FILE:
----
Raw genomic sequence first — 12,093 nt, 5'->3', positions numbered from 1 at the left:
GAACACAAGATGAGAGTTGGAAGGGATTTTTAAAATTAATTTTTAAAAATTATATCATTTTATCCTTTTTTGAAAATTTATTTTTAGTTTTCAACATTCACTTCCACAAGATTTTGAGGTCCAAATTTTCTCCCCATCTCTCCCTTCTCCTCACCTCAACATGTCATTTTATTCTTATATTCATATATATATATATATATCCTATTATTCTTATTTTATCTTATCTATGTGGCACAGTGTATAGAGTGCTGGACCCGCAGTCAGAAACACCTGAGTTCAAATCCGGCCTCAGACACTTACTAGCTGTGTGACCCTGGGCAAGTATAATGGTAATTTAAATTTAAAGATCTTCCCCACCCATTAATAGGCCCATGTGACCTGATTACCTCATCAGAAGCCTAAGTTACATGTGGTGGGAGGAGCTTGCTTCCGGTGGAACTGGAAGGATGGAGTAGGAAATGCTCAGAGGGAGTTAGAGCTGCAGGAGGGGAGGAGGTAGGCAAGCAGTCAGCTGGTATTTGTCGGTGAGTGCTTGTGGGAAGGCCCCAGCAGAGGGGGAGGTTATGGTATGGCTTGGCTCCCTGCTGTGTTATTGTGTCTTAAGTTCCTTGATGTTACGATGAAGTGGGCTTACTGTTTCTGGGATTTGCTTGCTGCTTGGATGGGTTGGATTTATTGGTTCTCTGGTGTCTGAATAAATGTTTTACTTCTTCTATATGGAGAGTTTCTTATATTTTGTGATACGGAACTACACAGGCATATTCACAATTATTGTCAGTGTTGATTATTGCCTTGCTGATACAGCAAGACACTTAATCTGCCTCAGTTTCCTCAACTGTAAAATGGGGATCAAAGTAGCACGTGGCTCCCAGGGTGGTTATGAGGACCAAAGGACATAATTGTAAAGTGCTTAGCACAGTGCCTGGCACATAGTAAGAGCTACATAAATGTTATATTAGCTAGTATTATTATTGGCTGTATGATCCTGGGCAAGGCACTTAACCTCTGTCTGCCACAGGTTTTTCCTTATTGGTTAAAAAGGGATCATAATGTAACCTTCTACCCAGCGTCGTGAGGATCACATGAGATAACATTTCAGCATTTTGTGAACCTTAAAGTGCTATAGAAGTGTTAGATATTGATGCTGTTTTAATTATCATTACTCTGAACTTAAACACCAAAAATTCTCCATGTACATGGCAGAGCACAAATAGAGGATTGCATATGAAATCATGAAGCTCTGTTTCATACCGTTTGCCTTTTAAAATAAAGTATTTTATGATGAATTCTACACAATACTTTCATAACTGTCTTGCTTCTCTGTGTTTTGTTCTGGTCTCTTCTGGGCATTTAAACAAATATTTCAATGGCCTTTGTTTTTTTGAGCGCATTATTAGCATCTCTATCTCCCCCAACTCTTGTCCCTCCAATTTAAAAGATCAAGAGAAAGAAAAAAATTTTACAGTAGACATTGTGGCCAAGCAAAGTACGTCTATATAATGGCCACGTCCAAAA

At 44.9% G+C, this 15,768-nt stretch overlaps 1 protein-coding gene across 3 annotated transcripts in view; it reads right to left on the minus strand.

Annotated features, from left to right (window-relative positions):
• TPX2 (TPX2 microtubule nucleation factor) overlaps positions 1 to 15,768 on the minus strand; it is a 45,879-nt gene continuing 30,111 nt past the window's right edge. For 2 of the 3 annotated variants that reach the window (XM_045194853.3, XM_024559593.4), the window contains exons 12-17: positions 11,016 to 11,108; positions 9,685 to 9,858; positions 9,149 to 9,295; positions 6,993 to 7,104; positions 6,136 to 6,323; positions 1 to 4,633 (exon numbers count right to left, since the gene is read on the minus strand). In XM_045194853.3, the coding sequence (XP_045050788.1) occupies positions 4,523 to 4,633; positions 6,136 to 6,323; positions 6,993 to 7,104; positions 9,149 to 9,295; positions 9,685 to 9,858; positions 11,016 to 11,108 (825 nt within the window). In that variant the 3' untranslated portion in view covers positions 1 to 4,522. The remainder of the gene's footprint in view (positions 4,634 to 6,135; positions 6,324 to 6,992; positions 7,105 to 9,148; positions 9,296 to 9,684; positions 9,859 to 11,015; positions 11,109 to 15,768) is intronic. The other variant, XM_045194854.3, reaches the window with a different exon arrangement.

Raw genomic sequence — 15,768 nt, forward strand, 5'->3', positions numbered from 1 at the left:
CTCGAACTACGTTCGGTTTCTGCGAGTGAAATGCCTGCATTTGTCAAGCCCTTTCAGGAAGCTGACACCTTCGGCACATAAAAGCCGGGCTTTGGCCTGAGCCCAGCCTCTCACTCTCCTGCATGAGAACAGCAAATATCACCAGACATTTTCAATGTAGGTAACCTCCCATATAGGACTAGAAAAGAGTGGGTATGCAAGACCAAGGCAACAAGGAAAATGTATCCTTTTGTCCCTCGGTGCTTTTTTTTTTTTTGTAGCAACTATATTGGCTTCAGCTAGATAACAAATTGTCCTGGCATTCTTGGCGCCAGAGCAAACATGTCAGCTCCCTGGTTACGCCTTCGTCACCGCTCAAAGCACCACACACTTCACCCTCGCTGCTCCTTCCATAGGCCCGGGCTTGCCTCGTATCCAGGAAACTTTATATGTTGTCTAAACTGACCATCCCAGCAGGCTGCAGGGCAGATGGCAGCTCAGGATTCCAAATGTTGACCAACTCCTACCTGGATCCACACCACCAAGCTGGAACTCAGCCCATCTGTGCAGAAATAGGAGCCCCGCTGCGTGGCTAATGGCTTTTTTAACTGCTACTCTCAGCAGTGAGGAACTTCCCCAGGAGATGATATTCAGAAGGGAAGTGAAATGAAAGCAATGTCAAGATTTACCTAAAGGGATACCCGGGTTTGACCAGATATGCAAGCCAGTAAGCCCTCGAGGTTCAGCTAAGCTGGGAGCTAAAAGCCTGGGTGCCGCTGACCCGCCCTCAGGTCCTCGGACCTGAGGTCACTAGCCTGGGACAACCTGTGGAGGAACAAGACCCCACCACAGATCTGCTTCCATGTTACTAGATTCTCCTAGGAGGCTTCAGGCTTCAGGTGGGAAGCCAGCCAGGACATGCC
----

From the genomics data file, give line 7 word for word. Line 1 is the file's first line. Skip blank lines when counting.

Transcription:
CTCGAACTACGTTCGGTTTCTGCGAGTGAAATGCCTGCATTTGTCAAGCCCTTTCAGGAAGCTGACACCTTCGGCACATAAAAGCCGGGCTTTGGCCTGAGCCCAGCCTCTCACTCTCCTGCATGAGAACAGCAAATATCACCAGACATTTTCAATGTAGGTAACCTCCCATATAGGACTAGAAAAGAGTGGGTATGCAAGACCAAGGCAACAAGGAAAATGTATCCTTTTGTCCCTCGGTGCTTTTTTTTTTTTTGTAGCAACTATATTGGCTTCAGCTAGATAACAAATTGTCCTGGCATTCTTGGCGCCAGAGCAAACATGTCAGCTCCCTGGTTACGCCTTCGTCACCGCTCAAAGCACCACACACTTCACCCTCGCTGCTCCTTCCATAGGCCCGGGCTTGCCTCGTATCCAGGAAACTTTATATGTTGTCTAAACTGACCATCCCAGCAGGCTGCAGGGCAGATGGCAGCTCAGGATTCCAAATGTTGACCAACTCCTACCTGGATCCACACCACCAAGCTGGAACTCAGCCCATCTGTGCAGAAATAGGAGCCCCGCTGCGTGGCTAATGGCTTTTTTAACTGCTACTCTCAGCAGTGAGGAACTTCCCCAGGAGATGATATTCAGAAGGGAAGTGAAATGAAAGCAATGTCAAGATTTACCTAAAGGGATACCCGGGTTTGACCAGATATGCAAGCCAGTAAGCCCTCGAGGTTCAGCTAAGCTGGGAGCTAAAAGCCTGGGTGCCGCTGACCCGCCCTCAGGTCCTCGGACCTGAGGTCACTAGCCTGGGACAACCTGTGGAGGAACAAGACCCCACCACAGATCTGCTTCCATGTTACTAGATTCTCCTAGGAGGCTTCAGGCTTCAGGTGGGAAGCCAGCCAGGACATGCC